On the pitch, Bayern are proud purveyors of the modern football fashion of playing 4-2-3-1. In fact, perhaps Bayern are the archetypal exponent of this formation: big target man (Mario Gomez), 'inverted' wingers (Franck Ribéry and Arjen Robben) and an industrious but ball-playing 'number ten' (Thomas Müller). The formation may currently be en vogue but were it not, there would be a strong case for employing it anyway. The formation allows them to compensate for the lack of defensive back-tracking from Robben and Gomez by pulling Müller into the midfield when the opponent has the ball. It is also necessary to credit Ribéry's often-overlooked indefatigable work-rate from his position on the left flank - one reason why Bayern are stronger defensively on the sinister side of the playing field. When Bayern are defending, you could count the formation as a skewed 4-4-2. Analysing individuals more closely comes down to subjectivity. How many people think that Mario Gomez is actually any good? Yet his goal-scoring exploits in this competition are second only to the world's best player Lionel Messi. Indeed, with ten goals, he has notched twice as many as a host of players tied in third place with five. A true poacher in the Ruud Van Nistelrooy mould of seemingly never scoring outside the box, Gomez's fourth goal against Basle, sublimely finding the top corner on the turn, with his weaker left foot, was reminiscent of Daniele Massaro's second goal in Milan's thrashing of Barcelona in the 1994 CL final. Add to that his adroit finish for his second and tap-ins with his foot and head for his first and fourth goals respectively and you're looking at a seriously in-form striker who can score from any angle. On the right, the talents of Arjen Robben are well-known. Although the Dutchman has displayed his talents in several of Europe's top leagues, it's worth remembering that, at 28, he is now entering his peak years. If Bayern can keep him fit (and interested), he remains one of the most talented players in world football. Too selfish to be a traditional winger, playing on the right suits his instinct to cut in and drive at goal and shoot at the keeper's near post, a tactic which produced a plethora of shots against Basle - and two goals. The goals on this occasion, however, came from through-balls rather than his own dribbling skills. Franck Ribéry has the ability to combine defensive duties with incredible ball-control and running with pace and purpose. For all the goals Gomez scores, there is often a crucial role played by the mercurial Frenchman, fully in evidence against Basle as he helped himself to three assists, all to the benefit of Gomez. It is no surprise that he is the most fouled player in the CL this season. The control and pace at which he operates means that the slightest touch is likely to take him down. In 'the hole', Müller has slowly built on his performances at the last World Cup, where he beat Diego Forlán, David Villa and Wesley Sneijder to the Golden Boot courtesy of adding three assists to his five goals. At times frustrating, and certainly inconsistent, Müller's blend of linking the play, covering his team-mates and his goal-scoring contributions make him particularly effective in his hybrid midfield/second striker position.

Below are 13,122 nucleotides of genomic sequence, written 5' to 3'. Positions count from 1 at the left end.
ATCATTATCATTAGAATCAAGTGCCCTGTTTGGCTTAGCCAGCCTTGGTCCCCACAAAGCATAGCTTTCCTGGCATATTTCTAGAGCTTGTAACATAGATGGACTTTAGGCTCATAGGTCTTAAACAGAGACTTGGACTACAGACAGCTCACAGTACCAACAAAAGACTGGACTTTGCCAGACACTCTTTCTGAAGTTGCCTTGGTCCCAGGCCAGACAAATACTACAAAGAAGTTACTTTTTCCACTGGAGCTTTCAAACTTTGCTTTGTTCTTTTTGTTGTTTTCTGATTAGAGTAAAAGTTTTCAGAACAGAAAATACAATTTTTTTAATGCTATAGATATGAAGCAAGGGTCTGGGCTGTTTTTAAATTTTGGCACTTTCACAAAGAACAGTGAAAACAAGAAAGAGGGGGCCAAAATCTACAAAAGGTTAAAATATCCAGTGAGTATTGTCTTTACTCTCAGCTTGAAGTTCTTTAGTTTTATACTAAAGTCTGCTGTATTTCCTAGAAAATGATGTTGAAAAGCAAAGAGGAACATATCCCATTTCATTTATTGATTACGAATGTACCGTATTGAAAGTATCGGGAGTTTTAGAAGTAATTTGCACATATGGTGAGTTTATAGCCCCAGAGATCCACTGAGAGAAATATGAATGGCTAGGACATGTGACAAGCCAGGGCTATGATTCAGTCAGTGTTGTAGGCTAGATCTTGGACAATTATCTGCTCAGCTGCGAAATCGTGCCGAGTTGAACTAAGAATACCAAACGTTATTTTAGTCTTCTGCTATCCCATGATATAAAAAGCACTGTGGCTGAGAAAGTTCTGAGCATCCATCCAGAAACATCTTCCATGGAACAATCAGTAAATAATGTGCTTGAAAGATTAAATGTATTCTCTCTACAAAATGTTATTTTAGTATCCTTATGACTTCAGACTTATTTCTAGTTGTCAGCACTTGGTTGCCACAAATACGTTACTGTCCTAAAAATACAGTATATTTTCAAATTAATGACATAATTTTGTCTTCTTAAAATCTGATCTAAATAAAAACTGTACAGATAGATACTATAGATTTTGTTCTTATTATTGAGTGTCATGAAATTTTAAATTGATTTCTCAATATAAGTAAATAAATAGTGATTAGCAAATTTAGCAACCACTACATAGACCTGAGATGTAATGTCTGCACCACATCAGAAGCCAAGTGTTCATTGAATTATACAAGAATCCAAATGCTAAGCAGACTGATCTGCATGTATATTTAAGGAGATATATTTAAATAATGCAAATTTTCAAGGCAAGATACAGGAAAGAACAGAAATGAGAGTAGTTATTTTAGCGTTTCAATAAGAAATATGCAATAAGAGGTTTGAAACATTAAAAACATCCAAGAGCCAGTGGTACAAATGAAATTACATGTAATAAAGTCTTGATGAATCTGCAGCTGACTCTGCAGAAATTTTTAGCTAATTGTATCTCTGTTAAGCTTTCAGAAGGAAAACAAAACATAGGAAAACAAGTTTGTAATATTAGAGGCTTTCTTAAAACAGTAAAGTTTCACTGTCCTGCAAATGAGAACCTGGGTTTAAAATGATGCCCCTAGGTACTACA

Tactical Analysis - the rest